• Installing Mongrel with Ruby 1.9

    Installing mongrel on ruby 1.9 has caused problems for many different people as has been reported on isitruby19.com.

    Running gem install mongrel produces the following error.

    http11.c: In function ‘http_field’:
    http11.c:77: error: ‘struct RString’ has no member named ‘ptr’
    http11.c:77: error: ‘struct RString’ has no member named ‘len’
    http11.c:77: warning: left-hand operand of comma expression has no effect
    http11.c: In function ‘header_done’:
    http11.c:172: error: ‘struct RString’ has no member named ‘ptr’
    http11.c:174: error: ‘struct RString’ has no member named ‘ptr’
    http11.c:176: error: ‘struct RString’ has no member named ‘ptr’
    http11.c:177: error: ‘struct RString’ has no member named ‘len’
    http11.c: In function ‘HttpParser_execute’:
    http11.c:298: error: ‘struct RString’ has no member named ‘ptr’
    http11.c:299: error: ‘struct RString’ has no member named ‘len’
    make: *** [http11.o] Error 1

    To install mongrel after receiving this error, just follow these steps: Read the rest of this entry »

  • Good Routine for Spyware and Viruses Removal

    Here is a list of things you can do to help diagnose and fix problems associated with viruses and spyware.  Hopefully you have been running an anti virus program and have been keeping it updated, if not then these steps can probably help fix a spyware/virus problem.

    1. Go into Add/Remove programs, and remove all unwanted entries, and toolbars.  If you are not sure what something is, google it.
    2. Go into MSConfig (got to RUN and type: msconfig)>, go to startup tab, remove all unwanted and suspicious entries.
    3. Download Ad-Aware free edition (DO NOT INSTALL YET)
    4. Download Spybot S&D. (DO NOT INSTALL YET)
    5. Download Hijackthis (DO NOT INSTALL YET)
    6. Download ccleaner (DO NOT INSTALL YET)
    7. After all of these are downloaded, turn off  the System Restore feature then reboot into safe mode (hit F8 before the Windows screen). Read the rest of this entry »
  • ODBC.ini update did not work

    After running the same database for quite some time for a rails application, we finally had to change the database in odbc.ini to point to the new server. Alas we changed the odbc.ini file, shut down the old database and relaunched the application. Expecting the application to immediately start talking to the database on reboot (since we just changed an IP) we were surprised to find that the application was not connecting to the database anymore.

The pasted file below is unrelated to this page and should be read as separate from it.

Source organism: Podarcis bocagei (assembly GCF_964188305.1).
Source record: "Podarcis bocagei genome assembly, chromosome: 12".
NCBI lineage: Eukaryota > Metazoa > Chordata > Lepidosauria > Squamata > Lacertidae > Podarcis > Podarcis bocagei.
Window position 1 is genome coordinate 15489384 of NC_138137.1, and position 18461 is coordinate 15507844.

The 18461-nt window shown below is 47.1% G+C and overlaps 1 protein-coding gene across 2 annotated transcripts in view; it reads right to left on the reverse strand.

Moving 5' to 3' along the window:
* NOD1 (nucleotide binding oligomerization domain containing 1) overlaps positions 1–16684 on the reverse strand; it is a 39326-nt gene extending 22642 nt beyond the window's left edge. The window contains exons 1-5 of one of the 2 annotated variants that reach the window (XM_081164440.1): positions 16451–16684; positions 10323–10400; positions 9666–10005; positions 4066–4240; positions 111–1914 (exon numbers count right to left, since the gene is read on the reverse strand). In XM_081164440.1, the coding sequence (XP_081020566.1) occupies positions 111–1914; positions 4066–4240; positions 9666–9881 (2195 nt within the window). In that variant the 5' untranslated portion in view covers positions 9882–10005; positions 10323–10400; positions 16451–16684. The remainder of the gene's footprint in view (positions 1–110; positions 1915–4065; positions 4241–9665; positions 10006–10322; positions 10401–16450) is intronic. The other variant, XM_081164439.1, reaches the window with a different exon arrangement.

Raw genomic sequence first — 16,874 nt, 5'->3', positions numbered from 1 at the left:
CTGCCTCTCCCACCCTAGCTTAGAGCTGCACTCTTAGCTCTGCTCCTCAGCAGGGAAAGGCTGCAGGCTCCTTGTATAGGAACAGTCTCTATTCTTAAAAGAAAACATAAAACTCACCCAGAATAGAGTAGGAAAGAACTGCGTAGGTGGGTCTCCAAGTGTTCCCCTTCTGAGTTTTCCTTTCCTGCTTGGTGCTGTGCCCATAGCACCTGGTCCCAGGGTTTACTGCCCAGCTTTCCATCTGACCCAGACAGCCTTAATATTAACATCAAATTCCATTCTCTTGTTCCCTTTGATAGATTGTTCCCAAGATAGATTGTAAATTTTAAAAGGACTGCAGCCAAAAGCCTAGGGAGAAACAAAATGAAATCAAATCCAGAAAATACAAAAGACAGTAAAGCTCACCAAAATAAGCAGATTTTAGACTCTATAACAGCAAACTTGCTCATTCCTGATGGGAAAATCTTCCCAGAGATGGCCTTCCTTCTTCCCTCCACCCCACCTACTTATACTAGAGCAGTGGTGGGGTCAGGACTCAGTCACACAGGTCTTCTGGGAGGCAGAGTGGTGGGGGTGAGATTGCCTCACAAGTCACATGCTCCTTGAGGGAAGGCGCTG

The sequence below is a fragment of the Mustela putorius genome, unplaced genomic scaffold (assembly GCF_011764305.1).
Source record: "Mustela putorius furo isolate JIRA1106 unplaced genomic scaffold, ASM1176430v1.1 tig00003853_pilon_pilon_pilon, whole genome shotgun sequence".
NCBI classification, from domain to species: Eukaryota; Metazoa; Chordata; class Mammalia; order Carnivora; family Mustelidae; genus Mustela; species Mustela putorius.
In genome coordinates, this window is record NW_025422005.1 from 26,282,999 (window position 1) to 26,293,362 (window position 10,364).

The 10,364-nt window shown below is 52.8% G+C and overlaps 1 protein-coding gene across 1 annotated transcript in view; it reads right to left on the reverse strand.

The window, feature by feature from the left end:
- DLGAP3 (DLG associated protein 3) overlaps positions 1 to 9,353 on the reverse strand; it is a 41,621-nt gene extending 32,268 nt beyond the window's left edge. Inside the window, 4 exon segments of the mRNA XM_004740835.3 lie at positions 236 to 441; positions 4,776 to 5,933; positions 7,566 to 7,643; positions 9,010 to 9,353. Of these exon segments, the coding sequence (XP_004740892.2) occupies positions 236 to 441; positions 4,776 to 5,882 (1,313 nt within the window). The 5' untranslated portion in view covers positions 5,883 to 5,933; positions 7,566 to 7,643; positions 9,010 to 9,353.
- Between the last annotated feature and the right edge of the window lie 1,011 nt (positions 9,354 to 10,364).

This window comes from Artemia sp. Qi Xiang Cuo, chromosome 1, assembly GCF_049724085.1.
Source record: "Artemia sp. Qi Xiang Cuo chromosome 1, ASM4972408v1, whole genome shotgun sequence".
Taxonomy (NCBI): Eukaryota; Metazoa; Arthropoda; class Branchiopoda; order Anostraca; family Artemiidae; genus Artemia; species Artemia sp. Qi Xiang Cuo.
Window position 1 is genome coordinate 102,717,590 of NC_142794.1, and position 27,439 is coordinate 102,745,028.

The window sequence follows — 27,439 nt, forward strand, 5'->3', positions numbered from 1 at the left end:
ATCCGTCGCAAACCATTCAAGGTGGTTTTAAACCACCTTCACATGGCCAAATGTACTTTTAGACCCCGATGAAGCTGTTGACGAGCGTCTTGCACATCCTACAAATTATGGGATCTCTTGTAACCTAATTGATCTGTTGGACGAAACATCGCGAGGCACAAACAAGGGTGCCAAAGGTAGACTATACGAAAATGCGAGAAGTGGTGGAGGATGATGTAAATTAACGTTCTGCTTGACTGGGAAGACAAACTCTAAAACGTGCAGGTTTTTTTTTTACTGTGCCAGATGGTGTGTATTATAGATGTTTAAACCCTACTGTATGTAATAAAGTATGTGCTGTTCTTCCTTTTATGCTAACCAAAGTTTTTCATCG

The rails application was connecting to SQL Server as detailed in this previous post using ODBC and FreeTDS.
    Read the rest of this entry »

  • VMware Fusion cannot connect to the virtual machine

    After having a MacBook pro crash and subsequently get repaired with a new logic board, we found that the virtual machines on the computer would not start at all. This problem started happening just before the computer fatally crashed before needing repair, but persisted after the logic board was replaced. The exact error VMware Fusion 2 gave us was, “Make sure you have rights to run the program and to access all directories it uses and rights to access all directories for temporary files”. Many solutions to this problem involve removing and reinstalling VMware Fusion.

    After uninstalling, deleting the remaining files and rebooting then reinstalling the latest version a few times (even as different users) we found that we had the exact same problem. We even tried reinstalling again using an older version of Fusion (version 1). We ran the verify and repair on both the disk and permissions with no success either.

    Read the rest of this entry »

  • Rails Application and SSL Problem in Internet Explorer

    Recently we ran across a very annoying problem when deploying a Ruby on Rails application running under SSL when viewed in IE7. When we loaded the page in Internet Explorer 7 there was a content security error. This made no sense at all as everything was secure, and even when we hard coded absolute links the problem still persisted. What could possibly be causing this problem.

    Thinking perhaps it was some random HTTP link sitting in the code, the developers went over everything with a fine tooth comb and could not find the problem. Knowing that a secure content error could be the result of a number of things we broke parts out of the page and rebuilt the page one line at a time until we recreated the content error. Low and behold we found a single JS file that was causing this problem!

    Read the rest of this entry »